BP's Macondo well to be permanently 'killed' by Saturday; relief well connected
Saturday, September 18, 2010; 1:48 AM
BP's once-gushing Macondo well should be finally and firmly "killed" by Saturday, company officials said Friday morning.
Both company and federal officials said that a "relief well," which had been drilled down nearly 18,000 feet beneath the floor of the Gulf of Mexico, appears to have broken through into the Macondo well's shaft at 5:30 p.m. Thursday. That was necessary in order to pump cement into the well from below, completing the long-awaited "bottom kill" that will guarantee the well is sealed.
This "intercept" of the Macondo well was a touchy job, in which a long drill shaft had to intersect a target just a few inches wide. But retired Coast Guard Adm. Thad W. Allen, the federal government's point man on the spill, said that several clues indicated it had been done successfully.
Allen said that the relief well lost drilling fluids, which was a sign it had broken through. The drill bit encountered extra resistance, indicating it had pierced the Macondo well's casing. And readings from the Macondo well's new blowout preventer also seemed to agree that something had changed far below the seafloor.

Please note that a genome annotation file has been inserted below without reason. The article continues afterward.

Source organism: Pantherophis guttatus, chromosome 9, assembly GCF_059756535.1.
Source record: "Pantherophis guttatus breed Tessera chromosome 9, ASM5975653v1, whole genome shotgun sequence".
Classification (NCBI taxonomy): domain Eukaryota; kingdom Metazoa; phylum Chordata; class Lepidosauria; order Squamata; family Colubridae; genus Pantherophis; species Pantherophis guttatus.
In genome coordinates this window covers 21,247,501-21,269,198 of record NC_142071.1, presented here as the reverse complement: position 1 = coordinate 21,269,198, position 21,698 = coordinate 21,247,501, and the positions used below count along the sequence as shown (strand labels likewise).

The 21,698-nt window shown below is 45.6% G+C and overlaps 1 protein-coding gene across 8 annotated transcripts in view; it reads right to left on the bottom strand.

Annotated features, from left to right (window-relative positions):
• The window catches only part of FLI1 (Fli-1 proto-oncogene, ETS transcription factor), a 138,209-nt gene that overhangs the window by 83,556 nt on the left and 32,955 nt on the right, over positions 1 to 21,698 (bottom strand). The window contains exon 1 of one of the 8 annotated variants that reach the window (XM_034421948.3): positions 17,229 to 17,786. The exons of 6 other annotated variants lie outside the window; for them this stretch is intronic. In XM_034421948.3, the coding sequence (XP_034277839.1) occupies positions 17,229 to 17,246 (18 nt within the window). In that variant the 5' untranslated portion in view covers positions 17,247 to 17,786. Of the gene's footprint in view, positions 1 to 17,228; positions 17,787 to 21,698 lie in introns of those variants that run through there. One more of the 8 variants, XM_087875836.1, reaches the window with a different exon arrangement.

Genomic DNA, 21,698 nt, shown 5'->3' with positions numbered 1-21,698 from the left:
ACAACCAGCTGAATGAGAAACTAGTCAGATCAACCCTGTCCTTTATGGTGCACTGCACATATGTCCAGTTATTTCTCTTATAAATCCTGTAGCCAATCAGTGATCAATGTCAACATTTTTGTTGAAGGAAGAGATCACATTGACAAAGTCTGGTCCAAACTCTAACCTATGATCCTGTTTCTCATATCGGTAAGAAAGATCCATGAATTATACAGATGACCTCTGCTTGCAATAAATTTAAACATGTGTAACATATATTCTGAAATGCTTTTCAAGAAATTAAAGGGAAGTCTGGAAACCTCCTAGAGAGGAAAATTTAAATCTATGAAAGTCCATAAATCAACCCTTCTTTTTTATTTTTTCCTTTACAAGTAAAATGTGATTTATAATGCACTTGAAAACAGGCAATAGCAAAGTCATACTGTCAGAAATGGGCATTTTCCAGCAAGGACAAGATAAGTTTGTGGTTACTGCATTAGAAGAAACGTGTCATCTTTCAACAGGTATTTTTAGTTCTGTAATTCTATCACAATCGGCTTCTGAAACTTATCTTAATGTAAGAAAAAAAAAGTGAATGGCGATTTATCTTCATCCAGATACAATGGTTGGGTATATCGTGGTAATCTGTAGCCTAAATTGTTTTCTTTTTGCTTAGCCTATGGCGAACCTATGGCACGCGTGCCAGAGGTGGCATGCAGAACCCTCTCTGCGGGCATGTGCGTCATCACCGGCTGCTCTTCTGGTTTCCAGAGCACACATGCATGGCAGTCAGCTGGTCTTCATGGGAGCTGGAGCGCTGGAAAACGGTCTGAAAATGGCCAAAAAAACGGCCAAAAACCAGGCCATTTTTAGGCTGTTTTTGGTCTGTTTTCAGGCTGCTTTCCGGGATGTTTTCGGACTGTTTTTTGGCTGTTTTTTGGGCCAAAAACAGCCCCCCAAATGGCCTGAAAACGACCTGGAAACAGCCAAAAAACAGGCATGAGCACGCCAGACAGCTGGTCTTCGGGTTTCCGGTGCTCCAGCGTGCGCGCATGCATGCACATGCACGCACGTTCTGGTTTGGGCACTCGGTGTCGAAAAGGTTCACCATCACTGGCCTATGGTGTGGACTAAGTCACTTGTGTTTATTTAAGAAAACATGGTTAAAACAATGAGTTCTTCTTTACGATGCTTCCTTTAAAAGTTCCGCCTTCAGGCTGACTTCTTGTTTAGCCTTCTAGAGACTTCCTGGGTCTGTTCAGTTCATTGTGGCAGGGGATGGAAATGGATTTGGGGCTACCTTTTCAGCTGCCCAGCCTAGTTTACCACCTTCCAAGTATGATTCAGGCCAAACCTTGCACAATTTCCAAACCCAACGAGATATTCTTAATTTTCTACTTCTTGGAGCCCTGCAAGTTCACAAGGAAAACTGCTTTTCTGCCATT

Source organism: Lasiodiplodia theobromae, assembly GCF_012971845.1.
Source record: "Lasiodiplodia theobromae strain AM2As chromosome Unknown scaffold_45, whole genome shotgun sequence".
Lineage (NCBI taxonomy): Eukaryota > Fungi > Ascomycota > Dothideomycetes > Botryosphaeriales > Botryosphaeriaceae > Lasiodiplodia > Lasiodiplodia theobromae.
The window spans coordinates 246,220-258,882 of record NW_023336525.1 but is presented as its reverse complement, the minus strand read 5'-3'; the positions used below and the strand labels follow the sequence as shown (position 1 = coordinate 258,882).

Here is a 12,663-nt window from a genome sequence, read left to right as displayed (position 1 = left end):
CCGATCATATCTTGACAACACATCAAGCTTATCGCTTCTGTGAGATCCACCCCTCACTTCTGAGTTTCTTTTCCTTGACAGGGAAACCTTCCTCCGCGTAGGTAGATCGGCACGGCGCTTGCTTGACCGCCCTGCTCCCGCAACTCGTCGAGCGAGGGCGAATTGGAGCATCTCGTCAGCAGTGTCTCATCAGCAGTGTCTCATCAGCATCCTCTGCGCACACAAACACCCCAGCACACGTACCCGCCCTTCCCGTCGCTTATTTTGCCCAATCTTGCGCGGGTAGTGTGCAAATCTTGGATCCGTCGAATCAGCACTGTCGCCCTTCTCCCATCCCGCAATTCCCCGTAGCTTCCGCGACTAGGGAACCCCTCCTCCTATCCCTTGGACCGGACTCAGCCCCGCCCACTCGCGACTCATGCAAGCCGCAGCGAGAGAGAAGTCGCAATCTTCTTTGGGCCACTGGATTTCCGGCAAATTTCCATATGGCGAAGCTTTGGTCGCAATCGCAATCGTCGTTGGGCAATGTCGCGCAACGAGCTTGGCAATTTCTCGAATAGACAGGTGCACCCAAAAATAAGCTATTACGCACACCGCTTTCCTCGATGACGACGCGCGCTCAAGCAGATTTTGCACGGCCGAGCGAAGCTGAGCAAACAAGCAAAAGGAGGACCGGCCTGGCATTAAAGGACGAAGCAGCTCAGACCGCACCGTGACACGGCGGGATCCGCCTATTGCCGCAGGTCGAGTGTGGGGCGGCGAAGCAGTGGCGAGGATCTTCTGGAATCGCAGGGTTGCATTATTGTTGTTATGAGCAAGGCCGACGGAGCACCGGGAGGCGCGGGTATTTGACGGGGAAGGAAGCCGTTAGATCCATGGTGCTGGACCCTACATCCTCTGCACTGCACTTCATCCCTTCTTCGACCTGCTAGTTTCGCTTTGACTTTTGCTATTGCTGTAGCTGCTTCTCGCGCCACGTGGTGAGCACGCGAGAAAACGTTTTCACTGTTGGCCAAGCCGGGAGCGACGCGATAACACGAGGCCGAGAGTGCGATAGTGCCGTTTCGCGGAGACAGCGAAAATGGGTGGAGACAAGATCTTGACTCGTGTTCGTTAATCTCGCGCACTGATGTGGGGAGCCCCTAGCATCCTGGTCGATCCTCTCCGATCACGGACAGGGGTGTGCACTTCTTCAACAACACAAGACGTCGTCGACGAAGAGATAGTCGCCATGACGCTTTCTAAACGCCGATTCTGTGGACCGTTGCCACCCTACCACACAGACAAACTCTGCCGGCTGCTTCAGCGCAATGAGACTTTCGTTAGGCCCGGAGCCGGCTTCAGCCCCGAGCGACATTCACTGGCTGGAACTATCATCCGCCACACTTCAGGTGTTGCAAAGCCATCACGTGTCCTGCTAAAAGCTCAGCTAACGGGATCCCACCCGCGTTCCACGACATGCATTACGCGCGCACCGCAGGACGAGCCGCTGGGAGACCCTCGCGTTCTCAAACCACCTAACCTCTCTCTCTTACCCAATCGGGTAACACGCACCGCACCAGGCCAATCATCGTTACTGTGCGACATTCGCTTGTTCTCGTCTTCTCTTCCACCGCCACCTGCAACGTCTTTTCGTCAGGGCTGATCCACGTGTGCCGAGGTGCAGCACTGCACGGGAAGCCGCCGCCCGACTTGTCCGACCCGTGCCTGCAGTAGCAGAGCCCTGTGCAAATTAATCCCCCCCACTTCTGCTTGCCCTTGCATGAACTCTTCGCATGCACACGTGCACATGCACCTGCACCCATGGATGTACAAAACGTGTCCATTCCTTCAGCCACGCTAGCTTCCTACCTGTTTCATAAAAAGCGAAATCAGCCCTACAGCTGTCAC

"While each of these indicators taken separately would not necessarily be conclusive, the aggregate data available supports the conclusion that the two wells are joined," Allen said in a written statement Friday morning.
Further tests on the Macondo well, Allen said, appeared to show that oil was not flowing up an empty space inside the casing. That, he said, made it possible for the "bottom kill" to go forward.
BP, in its own statement, did not say when the bottom kill would begin. But it did say when it was expected to be over.
"It is expected that the . . . well will be completely sealed on Saturday," BP said. That would be the denouement to a sub-sea battle that began after April 20, when the Deepwater Horizon drilling rig exploded dozens of miles off Louisiana. The broken well below leaked until July 15, when it was sealed by a mechanical "cap."
In between, federal officials estimate, 4.9 million barrels (205.8 million gallons) escaped - making the Macondo spill the largest in U.S. history by far.